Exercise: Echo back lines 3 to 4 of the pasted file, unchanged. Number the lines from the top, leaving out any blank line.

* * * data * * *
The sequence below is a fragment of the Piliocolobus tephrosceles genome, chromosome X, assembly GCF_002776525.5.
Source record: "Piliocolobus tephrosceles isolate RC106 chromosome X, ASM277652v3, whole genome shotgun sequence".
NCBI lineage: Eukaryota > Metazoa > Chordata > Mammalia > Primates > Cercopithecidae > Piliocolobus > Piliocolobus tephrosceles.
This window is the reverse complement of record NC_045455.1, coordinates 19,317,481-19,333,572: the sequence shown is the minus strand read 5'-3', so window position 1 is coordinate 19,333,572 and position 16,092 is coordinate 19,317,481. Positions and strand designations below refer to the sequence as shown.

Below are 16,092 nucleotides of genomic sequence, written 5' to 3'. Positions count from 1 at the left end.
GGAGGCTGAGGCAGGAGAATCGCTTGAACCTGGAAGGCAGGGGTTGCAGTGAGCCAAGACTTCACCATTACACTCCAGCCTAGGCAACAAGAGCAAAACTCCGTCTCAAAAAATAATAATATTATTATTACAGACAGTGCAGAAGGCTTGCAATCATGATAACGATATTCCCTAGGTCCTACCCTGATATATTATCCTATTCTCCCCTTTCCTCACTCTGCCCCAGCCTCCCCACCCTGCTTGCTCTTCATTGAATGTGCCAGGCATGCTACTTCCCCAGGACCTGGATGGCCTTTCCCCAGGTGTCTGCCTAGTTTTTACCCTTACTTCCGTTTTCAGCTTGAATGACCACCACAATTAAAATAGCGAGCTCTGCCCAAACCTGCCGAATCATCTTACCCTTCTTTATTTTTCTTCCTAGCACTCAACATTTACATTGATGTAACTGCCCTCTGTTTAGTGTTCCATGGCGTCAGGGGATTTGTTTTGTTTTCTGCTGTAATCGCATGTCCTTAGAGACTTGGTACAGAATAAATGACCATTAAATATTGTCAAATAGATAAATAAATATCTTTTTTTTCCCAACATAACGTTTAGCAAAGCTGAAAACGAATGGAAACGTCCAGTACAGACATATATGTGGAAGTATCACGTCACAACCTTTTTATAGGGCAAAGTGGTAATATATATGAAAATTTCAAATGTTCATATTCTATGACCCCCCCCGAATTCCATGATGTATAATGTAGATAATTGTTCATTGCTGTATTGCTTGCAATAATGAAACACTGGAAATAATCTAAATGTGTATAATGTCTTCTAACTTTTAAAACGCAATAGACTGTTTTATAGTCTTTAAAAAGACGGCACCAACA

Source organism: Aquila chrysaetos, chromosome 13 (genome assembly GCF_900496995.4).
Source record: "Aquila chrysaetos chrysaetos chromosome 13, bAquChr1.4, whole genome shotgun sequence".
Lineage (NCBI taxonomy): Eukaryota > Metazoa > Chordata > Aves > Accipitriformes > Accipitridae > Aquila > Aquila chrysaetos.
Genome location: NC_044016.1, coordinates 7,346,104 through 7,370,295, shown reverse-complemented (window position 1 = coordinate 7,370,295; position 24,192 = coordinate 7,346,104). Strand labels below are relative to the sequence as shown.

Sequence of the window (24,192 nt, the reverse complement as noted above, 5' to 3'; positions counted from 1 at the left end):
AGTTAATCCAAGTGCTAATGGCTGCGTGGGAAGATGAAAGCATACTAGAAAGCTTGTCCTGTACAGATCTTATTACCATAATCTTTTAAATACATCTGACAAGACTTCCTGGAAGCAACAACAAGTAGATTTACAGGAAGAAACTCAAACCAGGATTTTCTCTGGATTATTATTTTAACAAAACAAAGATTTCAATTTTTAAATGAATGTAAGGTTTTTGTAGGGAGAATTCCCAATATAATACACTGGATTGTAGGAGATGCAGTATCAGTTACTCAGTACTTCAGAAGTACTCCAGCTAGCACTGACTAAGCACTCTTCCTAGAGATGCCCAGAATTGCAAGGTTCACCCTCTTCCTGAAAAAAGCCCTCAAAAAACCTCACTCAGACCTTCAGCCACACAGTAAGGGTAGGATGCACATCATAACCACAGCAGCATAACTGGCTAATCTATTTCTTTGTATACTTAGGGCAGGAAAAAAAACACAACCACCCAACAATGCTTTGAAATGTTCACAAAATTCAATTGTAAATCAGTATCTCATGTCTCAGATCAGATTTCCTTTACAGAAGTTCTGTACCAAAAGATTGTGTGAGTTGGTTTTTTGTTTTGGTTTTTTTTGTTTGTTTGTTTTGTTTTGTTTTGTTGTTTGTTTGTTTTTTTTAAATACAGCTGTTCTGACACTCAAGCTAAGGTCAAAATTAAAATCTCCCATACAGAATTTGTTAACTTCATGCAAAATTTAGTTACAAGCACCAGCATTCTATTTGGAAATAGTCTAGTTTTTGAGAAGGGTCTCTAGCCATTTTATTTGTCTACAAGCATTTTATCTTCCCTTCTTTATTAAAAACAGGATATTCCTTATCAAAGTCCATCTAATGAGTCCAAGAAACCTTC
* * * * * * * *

NCBI lineage: Eukaryota > Metazoa > Chordata > Mammalia > Primates > Cercopithecidae > Piliocolobus > Piliocolobus tephrosceles.
This window is the reverse complement of record NC_045455.1, coordinates 19,317,481-19,333,572: the sequence shown is the minus strand read 5'-3', so window position 1 is coordinate 19,333,572 and position 16,092 is coordinate 19,317,481. Positions and strand designations below refer to the sequence as shown.